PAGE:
How to Dispose of a Husband in the Gilded Age

1. How to Dispose of a Husband In the Gilded Age
2. Divorce was a disgrace, a scandal, and severe humiliation
3. Divorce was nearly impossible to procure
4. Miriam Squire wanted to marry Frank Leslie
5. They led EG to an elegant brownstone
6. EG had landed in one of the most notorious "Houses of Convenience"
7. Miriam even evaded a trial.
8. Learn more about Miriam Leslie in Diamond and Deadlines, available now.

What could a woman do in the Gilded Age if she wanted to discard a tiresome husband—a drunk, abuser, womanizer, or bore? Not much. Divorce was unmentionable in polite society, a disgrace, a “scandal and severe humiliation” for women. A divorcee was a pariah, cut cold by the “best people” and excluded from the first circles.

Not only was she a social outcast, divorce was nearly impossible to procure. It wasn’t enough that a husband brandished guns in the house or visited the maid upstairs each night, a woman had to produce clear proof of adultery by New York State law.  This was before the tell-tale cyberworld and digital footprints.

Another woman might have been daunted. But Miriam Squire wanted to marry Frank Leslie and her husband, E. G., had been a fifth wheel too long. The CIA couldn’t have orchestrated the sting better. She hired two colleagues from the Frank Leslie Publishing Company, illustrators matt Morgan and Dewitt Clinton Hitchcock, to invite E. G. to a “grand dinner.” They led him to an elegant brownstone on Twenty-Seventh Street, where they were greeted by a stout exquisitely upholstered matron. Soon two “lady boarders” appeared in a maroon and gilt parlor in decolleté gowns who entertained the men with champagne and naughty songs.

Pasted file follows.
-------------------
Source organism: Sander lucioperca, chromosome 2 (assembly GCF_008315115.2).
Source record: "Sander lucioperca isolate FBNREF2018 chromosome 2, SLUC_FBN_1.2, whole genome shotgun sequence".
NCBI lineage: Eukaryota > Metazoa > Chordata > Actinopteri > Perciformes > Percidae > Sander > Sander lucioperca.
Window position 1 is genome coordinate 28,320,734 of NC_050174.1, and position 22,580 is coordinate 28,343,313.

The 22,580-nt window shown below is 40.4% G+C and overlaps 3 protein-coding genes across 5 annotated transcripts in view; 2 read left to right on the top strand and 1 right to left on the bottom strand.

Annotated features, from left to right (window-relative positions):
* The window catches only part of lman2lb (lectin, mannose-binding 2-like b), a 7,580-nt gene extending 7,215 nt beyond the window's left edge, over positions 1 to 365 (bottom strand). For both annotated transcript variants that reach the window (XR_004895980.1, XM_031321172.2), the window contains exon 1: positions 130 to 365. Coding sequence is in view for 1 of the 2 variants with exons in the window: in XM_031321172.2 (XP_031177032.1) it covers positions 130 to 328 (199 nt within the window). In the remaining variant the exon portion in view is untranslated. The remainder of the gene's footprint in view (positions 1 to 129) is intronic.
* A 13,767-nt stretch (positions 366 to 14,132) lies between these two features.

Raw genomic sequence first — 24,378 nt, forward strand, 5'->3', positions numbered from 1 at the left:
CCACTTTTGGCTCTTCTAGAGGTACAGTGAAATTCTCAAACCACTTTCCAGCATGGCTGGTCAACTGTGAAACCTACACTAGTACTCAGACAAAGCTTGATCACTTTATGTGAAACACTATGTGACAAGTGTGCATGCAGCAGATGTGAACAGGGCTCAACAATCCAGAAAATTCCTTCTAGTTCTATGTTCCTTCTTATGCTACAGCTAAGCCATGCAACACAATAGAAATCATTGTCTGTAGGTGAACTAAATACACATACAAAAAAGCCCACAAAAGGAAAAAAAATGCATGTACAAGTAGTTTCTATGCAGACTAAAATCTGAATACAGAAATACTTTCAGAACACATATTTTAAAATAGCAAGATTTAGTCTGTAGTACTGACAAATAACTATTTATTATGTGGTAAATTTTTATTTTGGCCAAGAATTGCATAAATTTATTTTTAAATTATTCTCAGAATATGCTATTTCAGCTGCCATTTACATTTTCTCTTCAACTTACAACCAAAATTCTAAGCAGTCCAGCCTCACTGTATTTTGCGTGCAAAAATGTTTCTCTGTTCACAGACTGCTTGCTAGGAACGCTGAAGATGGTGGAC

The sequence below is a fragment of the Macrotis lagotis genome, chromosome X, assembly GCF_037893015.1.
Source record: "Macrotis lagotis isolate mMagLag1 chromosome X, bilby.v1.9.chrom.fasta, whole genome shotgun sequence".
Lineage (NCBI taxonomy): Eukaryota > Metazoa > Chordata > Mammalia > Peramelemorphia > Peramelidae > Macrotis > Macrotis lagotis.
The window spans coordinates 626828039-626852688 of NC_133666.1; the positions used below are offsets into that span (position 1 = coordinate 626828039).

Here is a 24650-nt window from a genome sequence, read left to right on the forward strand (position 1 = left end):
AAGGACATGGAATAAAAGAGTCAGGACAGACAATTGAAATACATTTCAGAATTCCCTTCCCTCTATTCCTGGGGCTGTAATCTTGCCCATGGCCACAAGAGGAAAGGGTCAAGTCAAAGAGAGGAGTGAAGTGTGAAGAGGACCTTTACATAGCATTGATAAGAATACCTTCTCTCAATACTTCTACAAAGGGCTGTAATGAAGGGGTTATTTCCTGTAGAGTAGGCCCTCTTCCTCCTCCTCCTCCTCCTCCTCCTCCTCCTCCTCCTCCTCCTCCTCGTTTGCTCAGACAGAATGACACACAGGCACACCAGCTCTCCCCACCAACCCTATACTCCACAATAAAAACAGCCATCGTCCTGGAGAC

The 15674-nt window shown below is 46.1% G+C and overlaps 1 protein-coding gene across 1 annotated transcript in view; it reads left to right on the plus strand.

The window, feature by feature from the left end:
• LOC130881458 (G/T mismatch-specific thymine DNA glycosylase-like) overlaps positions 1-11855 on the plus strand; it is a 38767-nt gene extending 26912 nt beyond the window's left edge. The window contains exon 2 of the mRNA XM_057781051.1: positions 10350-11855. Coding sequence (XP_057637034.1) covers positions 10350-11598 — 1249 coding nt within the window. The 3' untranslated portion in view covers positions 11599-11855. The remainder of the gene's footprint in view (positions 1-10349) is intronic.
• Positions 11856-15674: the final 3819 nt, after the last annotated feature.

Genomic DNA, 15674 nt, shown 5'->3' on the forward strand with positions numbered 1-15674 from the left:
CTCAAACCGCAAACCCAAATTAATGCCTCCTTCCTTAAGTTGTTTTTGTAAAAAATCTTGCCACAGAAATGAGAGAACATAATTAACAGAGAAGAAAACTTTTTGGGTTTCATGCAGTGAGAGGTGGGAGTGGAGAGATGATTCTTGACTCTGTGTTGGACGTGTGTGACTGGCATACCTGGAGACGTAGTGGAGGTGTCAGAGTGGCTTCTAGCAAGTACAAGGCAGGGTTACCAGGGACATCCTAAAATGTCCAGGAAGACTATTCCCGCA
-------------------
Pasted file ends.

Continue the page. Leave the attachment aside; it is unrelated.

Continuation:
E. G. had landed in one of the most notorious “houses of convenience” in New York. After an elaborate supper and bottles of wine and spirits, the two women led E. G. upstairs where the illustrators joined them thirty minutes later. The drawings said it all: the false husband nude in a chair with the two “lady boarders” sprawled at his feet.

Miriam even evaded a trial. Her lawyer gave E. G. a choice. Either the pictures were published in Leslie’s Day’s Doings (a tabloid) or he agreed to a quick divorce. He was legally forbidden to marry again, while his wife could remarry whenever she wished. Not a move the average Gilded Age lady could pull off but Miriam wasn’t average; she was an arch-operator—privately and professionally.

(This text content is a transcript of the images above)

Learn more about Miriam’s life and New York City in the Gilded Age in Diamonds and Deadlines: A Tale of Greed, Deceit, and a Female Tycoon in the Gilded Age
Available now